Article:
You may read this and wonder why, if I was so unhappy with my weight, why didn’t I do anything about it? I fell back into that hole of self-indulgence, comfort eating to make the pain go away. There were times that he wouldn’t let me go to the club with his friends because he didn’t want to be humiliated by my appearance. This wasn’t even a guess on my part, he flat out told me. I didn’t leave him though. As far as I was concerned, it was my fault for letting myself go. I should be ashamed of myself. It’s my fault that he didn’t want to look at me or love me anymore. I’d try to starve myself in order to lose the weight but then the midnight hunger would always get me, so I’d find myself walking around the streets, looking for a shop that was open so I could gorge on something. Anything to fill the void that I had sitting above my legs. This went on for a year. The same routine of self-torture and mental abuse from him.

Mental abuse. Wow. What a phrase! The first time someone told me that I was being mentally abused, I nearly fell off my chair and laughed in their face. It was absurd to even think that I was being abused. He wasn’t punching me after all. After more discussion, I came to the conclusion that he was not physically hurting me. He was hurting me where he knew it hurt. He knew my issues with my appearance. He knew that this was one of the ways that he could get under my skin and keep me on a leash. I realised that what I was missing in this void I had wasn’t food. It was love. I was starving. Starving for love. I took a deep breath after understanding this. I only understood this after we had broken up. After he was out of my life. I returned home and once again confronted my worst enemy; the mirror.

Looking at myself stood there, I finally saw what I had become. Overweight, old, tired, bad posture, spots, eye bags and with wrinkly clothes. This was not acceptable. Things had to change. I prodded my belly. It rippled like throwing a stone in a pond. With every ripple, I could hear his voice in my head telling me that I was repulsive. That’s when I started to change my body. I started to become more active. I started to cut out all of the processed foods I’d relied on for years and started to eat healthier, wholesome foods. When it got difficult, I took myself back to that forsaken apartment in china, in the dim lit bathroom, in front of that mirror. I remembered his voice and it made me run a bit faster, it made me focus that much more. I have been back for six months now and have lost just over 5 stone (70lbs). I have never felt more confident. I feel healthier and happier. Sometimes I do still think about what he used to say to me. It never leaves you. It is always there. This is where you need to remember what I’ve been saying from the start. UTILIZE IT!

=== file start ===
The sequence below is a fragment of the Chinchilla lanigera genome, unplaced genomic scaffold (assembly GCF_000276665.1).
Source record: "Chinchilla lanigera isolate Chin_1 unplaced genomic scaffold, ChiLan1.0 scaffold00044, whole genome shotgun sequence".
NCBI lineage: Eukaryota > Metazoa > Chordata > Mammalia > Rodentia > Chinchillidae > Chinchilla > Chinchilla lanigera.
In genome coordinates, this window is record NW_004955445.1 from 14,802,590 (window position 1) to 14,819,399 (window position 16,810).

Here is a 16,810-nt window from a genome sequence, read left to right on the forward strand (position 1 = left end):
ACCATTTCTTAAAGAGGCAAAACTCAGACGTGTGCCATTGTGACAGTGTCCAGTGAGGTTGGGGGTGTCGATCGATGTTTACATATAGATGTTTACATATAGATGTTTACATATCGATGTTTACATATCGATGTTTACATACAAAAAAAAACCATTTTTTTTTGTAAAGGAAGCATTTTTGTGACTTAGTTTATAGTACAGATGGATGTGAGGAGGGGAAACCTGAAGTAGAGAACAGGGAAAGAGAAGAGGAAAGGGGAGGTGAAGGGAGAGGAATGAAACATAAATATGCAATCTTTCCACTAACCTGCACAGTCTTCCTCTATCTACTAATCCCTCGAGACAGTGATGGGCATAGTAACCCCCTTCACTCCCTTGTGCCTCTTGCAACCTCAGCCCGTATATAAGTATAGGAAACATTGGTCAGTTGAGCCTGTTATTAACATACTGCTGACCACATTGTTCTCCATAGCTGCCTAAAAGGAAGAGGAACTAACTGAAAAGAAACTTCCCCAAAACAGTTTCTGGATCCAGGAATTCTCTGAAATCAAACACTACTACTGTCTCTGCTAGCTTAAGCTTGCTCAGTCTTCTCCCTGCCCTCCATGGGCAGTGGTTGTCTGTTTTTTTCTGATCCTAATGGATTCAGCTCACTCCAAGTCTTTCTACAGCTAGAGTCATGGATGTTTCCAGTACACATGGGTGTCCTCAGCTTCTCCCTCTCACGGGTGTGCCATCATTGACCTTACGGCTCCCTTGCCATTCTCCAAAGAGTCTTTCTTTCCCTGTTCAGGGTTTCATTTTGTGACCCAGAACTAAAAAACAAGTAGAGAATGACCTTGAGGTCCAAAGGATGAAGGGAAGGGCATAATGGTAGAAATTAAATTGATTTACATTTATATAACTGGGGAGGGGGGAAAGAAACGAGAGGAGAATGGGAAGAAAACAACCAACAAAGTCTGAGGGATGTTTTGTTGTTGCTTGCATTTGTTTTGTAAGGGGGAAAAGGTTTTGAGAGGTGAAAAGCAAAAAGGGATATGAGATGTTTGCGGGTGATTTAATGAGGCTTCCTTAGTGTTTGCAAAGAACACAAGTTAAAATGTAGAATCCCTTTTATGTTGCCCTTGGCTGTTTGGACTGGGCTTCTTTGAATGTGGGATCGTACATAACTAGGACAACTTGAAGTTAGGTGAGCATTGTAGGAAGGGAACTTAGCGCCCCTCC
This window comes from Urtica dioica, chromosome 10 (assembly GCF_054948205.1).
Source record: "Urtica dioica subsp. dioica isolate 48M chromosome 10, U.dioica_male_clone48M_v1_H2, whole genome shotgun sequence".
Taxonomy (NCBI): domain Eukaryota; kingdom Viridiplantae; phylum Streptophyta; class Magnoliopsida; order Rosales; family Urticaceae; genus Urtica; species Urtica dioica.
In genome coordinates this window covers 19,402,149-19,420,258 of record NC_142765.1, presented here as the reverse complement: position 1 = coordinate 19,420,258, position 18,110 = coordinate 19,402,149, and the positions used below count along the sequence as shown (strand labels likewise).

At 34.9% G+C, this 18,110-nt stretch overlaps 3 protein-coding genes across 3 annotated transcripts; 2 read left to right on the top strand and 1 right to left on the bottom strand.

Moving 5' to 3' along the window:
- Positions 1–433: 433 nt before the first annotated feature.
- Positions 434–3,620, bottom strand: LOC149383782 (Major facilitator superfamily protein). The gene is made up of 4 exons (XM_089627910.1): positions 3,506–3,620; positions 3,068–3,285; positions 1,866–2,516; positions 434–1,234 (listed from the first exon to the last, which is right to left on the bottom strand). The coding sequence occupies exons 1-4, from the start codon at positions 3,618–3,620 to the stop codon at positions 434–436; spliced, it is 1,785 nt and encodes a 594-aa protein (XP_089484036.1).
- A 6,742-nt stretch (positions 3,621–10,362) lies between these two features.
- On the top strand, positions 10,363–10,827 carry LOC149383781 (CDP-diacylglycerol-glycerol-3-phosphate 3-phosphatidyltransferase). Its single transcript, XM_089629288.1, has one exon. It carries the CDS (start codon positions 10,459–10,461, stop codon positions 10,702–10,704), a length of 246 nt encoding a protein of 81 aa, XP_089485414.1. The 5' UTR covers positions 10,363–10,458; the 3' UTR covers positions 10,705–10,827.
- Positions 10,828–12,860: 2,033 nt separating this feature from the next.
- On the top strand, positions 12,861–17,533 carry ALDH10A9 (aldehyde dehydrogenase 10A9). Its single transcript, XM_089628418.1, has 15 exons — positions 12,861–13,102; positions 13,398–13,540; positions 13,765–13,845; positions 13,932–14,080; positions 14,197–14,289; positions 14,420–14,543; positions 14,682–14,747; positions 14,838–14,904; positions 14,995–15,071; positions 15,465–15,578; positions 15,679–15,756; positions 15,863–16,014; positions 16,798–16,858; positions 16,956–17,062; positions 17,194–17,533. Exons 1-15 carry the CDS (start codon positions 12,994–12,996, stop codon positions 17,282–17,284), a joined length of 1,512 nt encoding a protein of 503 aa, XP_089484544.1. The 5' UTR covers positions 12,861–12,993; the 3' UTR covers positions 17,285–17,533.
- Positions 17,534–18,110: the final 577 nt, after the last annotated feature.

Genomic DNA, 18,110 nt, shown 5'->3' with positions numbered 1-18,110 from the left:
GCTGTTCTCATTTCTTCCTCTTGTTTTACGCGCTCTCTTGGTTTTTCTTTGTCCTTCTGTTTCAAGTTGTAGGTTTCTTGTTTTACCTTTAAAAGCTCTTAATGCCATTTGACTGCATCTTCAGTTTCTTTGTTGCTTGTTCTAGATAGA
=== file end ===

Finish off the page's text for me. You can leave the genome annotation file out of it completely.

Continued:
Beauty shines from within. You can be thin with great skin and all the boys may want you, but if you don’t have the personality to go with it, in my eyes, you are the ugliest person on the planet. I am by no means saying that I am gorgeous or ‘well fit’. I am however saying that we all have different qualities that make us who we are and beautiful. (Enter Christina Aguilera song here!) 😉

Last week, I weighed myself and found out that I had hit the 5 stone mark. I looked in the mirror expecting to see myself cry. I looked at my face, slimmer, more defined, clearer skin and brighter. I had the biggest smile on my face. I walked out thinking:

“Mirror, mirror on the wall. Who’s the god-damn strongest of us all?”

Click here for the next instalment.